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Lesson Plan

Authentic Writing Experiences and Math Problem-Solving Using Shopping Lists

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Authentic Writing Experiences and Math Problem-Solving Using Shopping Lists

Grades K – 2
Lesson Plan Type Standard Lesson
Estimated Time Three 50-minute sessions
Lesson Author

Devon Hamner

Devon Hamner

Grand Island, Nebraska


National Council of Teachers of English


Student Objectives

Session One

Session Two

Session Three

Student Assessment/Reflections



Students will

  • discuss shopping lists and budgets.

  • create their own shopping lists to prepare for a visit to the class store.

  • work within a specific budget.

  • use their list to buy items at the class store.

  • reflect upon their problem-solving process.

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Session One

  1. Share books with a money theme with your students. Bennyís Pennies by Pat Brisson is a good text to introduce this activity. You may want to make a classroom set of books for students to explore and share. (See the list provided.)

  2. Allow students time to visit the Websites listed below, such as the United States Mint H.I.P. Pocket Changeô Pals Cartoons or Welcome to Market Student Interactive, from EconEdLink. Follow the Money! by Loreen Leedy and Let's Find Out About Money by Kathy Barabas are goodcompanion books to the Website about how money is made at the mint.

  3. Introduce students to the concept of making a list before going to the store. Encourage them to brainstorm why people make grocery lists. Such a list might include some of the following reasons:

    • To replace some of the items you are almost out of and know you will soon need.

    • To get supplies you need to make meals for your family.

    • To get items you donít have, but need.

    • To get what you need for a party or special event.

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Session Two

  1. Bring a simple version of your grocery list from home. Discuss why you have certain items on the list. Also include a discussion of budgets and how you have to know about how much the items will cost so you take the right amount of money with you to the store.

  2. Encourage students to share their experiences with making lists and going to the store.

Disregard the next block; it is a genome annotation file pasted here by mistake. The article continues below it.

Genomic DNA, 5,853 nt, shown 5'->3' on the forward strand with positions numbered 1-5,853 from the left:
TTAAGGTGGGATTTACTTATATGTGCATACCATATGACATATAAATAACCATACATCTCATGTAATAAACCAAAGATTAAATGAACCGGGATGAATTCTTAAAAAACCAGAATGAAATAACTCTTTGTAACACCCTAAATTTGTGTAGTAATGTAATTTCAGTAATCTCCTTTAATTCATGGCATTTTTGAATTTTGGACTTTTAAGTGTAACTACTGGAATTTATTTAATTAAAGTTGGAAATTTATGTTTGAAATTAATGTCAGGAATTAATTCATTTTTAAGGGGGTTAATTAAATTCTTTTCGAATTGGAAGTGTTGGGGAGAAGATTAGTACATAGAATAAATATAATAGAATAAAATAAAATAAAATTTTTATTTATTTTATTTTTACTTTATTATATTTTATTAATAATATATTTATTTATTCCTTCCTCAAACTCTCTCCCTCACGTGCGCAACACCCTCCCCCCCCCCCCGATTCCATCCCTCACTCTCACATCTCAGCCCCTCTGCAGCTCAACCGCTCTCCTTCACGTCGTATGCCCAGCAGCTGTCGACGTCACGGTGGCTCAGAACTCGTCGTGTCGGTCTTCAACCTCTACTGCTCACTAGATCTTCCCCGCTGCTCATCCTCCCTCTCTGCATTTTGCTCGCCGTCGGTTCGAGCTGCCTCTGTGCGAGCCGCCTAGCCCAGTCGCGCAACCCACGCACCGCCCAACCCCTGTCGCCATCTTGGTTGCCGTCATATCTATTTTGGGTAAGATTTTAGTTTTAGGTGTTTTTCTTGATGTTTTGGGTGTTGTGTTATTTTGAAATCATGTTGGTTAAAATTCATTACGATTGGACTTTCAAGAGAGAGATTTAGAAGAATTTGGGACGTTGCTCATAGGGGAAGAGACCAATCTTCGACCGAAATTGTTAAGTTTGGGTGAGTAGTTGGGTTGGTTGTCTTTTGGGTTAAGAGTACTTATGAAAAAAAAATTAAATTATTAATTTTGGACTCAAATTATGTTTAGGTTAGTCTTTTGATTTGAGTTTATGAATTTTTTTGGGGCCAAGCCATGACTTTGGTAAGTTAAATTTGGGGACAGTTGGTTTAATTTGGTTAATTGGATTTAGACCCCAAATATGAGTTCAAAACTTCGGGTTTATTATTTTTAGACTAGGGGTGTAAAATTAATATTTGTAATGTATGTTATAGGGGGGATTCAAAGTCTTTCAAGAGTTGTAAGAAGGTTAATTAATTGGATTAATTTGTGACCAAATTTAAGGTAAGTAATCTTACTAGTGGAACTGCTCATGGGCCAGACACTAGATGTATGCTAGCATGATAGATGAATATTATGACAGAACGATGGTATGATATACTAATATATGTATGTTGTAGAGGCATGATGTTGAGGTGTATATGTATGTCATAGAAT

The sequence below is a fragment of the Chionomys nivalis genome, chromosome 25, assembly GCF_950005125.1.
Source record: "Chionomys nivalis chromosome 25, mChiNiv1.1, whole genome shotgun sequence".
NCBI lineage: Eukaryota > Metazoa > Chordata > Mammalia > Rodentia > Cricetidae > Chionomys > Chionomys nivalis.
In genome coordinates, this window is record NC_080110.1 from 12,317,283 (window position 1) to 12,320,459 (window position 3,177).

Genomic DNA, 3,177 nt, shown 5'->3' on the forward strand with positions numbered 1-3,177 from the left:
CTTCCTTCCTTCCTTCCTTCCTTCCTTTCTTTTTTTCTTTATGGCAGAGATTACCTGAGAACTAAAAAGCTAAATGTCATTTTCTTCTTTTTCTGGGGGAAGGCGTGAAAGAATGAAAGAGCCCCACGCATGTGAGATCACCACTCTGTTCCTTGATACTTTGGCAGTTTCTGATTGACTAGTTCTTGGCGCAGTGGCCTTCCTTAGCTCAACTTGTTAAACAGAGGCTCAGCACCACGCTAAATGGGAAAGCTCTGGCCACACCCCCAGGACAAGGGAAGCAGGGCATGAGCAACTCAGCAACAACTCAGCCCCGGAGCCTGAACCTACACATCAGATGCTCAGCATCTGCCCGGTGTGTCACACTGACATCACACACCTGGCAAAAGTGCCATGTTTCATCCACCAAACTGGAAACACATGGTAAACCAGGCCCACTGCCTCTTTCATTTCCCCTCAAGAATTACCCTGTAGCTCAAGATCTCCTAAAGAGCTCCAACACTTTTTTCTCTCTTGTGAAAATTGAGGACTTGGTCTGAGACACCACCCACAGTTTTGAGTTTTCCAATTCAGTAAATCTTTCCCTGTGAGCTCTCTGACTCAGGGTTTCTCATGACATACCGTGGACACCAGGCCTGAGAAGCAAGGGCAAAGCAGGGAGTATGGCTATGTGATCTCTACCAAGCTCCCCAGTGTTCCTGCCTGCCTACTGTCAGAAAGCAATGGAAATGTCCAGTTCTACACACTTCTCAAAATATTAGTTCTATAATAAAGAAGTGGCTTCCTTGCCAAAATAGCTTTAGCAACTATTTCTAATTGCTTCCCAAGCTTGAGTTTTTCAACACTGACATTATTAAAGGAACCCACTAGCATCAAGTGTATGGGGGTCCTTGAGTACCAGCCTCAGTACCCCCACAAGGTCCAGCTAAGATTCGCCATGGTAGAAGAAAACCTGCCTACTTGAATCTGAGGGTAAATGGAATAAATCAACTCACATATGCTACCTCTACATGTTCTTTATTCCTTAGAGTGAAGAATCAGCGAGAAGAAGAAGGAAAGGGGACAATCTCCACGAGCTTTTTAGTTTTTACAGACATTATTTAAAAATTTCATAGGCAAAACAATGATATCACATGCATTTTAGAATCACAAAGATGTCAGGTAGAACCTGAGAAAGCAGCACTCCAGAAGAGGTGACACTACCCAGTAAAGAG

3. Look at ads from grocery stores and see how items and prices are displayed in the ads. Older students may want to compare prices from different stores.

  4. Introduce the students to the class store by showing them a list of the items to be sold and the cost of the items. Posters with pictures of the items and the cost work well with younger students.

  5. Explain that each student will be given ten cents to spend at the store. They may each choose any items they wish to buy with that money, but they must stay within their budget.

  6. Explain that they will each create their own shopping lists which should contain the items to be purchased (What to buy?), the number of each item (How many?), and the amount spent (Cost?).

  7. Hand out the list forms or paper and allow students to write their lists. Alternatively, students can devise their own forms. Students should have the option of using a mixture of drawings and words to make their lists.
    Example from a studentís list:
    przls 2 2 cnts
    cooke 1 5 cnts
    MM 3 3 cents

    I spnt 10 cnts.

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Session Three

  1. Give each student 10 cents to spend at the store and time to revise and finish their lists. For younger students just learning the concept of money, it works best to use 10 pennies so they can use their list form to actually put the pennies in the cost column and check to see that they didnít spend more than their budget. Older students may be able to use either two nickels or a dime.

  2. Conference with students to help them check their lists to see that they are within their budget.

  3. Students may go to the store, buy items using their lists, and pay for them.

  4. Allow time for the best part: eating the purchases and celebrating the activity.

  5. Use the reflection form(s) for students to reflect on the activity and discuss it.

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Students can complete the questions on the reflection sheet in writing or during a class discussion using one enlarged copy where student reflections are gathered.

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